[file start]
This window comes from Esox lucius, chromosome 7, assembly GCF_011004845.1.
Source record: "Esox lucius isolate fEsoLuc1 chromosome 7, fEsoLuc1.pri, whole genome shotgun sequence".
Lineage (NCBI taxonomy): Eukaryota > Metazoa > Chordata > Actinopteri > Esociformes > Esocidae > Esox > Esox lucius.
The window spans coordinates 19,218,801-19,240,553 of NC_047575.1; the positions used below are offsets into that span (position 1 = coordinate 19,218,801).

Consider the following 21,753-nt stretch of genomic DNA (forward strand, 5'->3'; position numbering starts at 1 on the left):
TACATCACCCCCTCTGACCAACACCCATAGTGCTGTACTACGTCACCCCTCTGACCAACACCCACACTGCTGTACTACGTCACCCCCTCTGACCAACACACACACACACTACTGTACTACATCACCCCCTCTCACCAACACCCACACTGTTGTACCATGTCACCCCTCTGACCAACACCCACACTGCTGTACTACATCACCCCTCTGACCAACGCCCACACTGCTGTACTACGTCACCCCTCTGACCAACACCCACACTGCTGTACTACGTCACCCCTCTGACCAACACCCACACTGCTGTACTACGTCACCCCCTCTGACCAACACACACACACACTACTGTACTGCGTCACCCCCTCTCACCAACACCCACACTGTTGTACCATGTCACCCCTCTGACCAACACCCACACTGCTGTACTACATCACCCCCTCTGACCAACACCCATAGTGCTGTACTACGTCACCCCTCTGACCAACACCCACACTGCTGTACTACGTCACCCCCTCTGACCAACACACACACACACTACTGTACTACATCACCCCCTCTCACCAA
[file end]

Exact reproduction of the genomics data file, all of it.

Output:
This window comes from Esox lucius, chromosome 7, assembly GCF_011004845.1.
Source record: "Esox lucius isolate fEsoLuc1 chromosome 7, fEsoLuc1.pri, whole genome shotgun sequence".
Lineage (NCBI taxonomy): Eukaryota > Metazoa > Chordata > Actinopteri > Esociformes > Esocidae > Esox > Esox lucius.
The window spans coordinates 19,218,801-19,240,553 of NC_047575.1; the positions used below are offsets into that span (position 1 = coordinate 19,218,801).

Consider the following 21,753-nt stretch of genomic DNA (forward strand, 5'->3'; position numbering starts at 1 on the left):
TACATCACCCCCTCTGACCAACACCCATAGTGCTGTACTACGTCACCCCTCTGACCAACACCCACACTGCTGTACTACGTCACCCCCTCTGACCAACACACACACACACTACTGTACTACATCACCCCCTCTCACCAACACCCACACTGTTGTACCATGTCACCCCTCTGACCAACACCCACACTGCTGTACTACATCACCCCTCTGACCAACGCCCACACTGCTGTACTACGTCACCCCTCTGACCAACACCCACACTGCTGTACTACGTCACCCCTCTGACCAACACCCACACTGCTGTACTACGTCACCCCCTCTGACCAACACACACACACACTACTGTACTGCGTCACCCCCTCTCACCAACACCCACACTGTTGTACCATGTCACCCCTCTGACCAACACCCACACTGCTGTACTACATCACCCCCTCTGACCAACACCCATAGTGCTGTACTACGTCACCCCTCTGACCAACACCCACACTGCTGTACTACGTCACCCCCTCTGACCAACACACACACACACTACTGTACTACATCACCCCCTCTCACCAA